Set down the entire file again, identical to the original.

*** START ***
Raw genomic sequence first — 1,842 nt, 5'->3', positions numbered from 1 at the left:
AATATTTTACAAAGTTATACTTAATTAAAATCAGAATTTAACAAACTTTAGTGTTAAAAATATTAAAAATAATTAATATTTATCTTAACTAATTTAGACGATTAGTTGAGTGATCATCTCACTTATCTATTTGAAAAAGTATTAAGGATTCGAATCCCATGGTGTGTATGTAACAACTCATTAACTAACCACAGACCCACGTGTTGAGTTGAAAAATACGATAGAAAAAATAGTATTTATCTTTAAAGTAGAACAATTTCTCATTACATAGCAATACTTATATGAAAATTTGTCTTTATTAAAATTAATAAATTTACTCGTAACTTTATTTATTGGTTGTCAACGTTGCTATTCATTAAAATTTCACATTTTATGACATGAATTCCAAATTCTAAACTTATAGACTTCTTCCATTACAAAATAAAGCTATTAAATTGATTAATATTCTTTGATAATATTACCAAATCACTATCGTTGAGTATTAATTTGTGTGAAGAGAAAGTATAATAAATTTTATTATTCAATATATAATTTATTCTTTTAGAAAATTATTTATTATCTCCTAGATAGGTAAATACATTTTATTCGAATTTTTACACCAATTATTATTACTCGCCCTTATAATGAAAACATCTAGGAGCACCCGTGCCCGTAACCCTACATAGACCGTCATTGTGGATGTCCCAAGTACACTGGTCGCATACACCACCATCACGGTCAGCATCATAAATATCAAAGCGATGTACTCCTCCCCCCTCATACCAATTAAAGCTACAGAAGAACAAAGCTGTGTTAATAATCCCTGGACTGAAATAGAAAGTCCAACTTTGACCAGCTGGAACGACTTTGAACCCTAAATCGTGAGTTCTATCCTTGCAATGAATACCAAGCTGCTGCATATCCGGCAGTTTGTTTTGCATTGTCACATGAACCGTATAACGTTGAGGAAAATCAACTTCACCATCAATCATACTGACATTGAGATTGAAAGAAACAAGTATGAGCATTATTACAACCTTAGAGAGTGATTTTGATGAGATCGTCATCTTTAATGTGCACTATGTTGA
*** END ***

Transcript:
Raw genomic sequence first — 1,842 nt, 5'->3', positions numbered from 1 at the left:
AATATTTTACAAAGTTATACTTAATTAAAATCAGAATTTAACAAACTTTAGTGTTAAAAATATTAAAAATAATTAATATTTATCTTAACTAATTTAGACGATTAGTTGAGTGATCATCTCACTTATCTATTTGAAAAAGTATTAAGGATTCGAATCCCATGGTGTGTATGTAACAACTCATTAACTAACCACAGACCCACGTGTTGAGTTGAAAAATACGATAGAAAAAATAGTATTTATCTTTAAAGTAGAACAATTTCTCATTACATAGCAATACTTATATGAAAATTTGTCTTTATTAAAATTAATAAATTTACTCGTAACTTTATTTATTGGTTGTCAACGTTGCTATTCATTAAAATTTCACATTTTATGACATGAATTCCAAATTCTAAACTTATAGACTTCTTCCATTACAAAATAAAGCTATTAAATTGATTAATATTCTTTGATAATATTACCAAATCACTATCGTTGAGTATTAATTTGTGTGAAGAGAAAGTATAATAAATTTTATTATTCAATATATAATTTATTCTTTTAGAAAATTATTTATTATCTCCTAGATAGGTAAATACATTTTATTCGAATTTTTACACCAATTATTATTACTCGCCCTTATAATGAAAACATCTAGGAGCACCCGTGCCCGTAACCCTACATAGACCGTCATTGTGGATGTCCCAAGTACACTGGTCGCATACACCACCATCACGGTCAGCATCATAAATATCAAAGCGATGTACTCCTCCCCCCTCATACCAATTAAAGCTACAGAAGAACAAAGCTGTGTTAATAATCCCTGGACTGAAATAGAAAGTCCAACTTTGACCAGCTGGAACGACTTTGAACCCTAAATCGTGAGTTCTATCCTTGCAATGAATACCAAGCTGCTGCATATCCGGCAGTTTGTTTTGCATTGTCACATGAACCGTATAACGTTGAGGAAAATCAACTTCACCATCAATCATACTGACATTGAGATTGAAAGAAACAAGTATGAGCATTATTACAACCTTAGAGAGTGATTTTGATGAGATCGTCATCTTTAATGTGCACTATGTTGA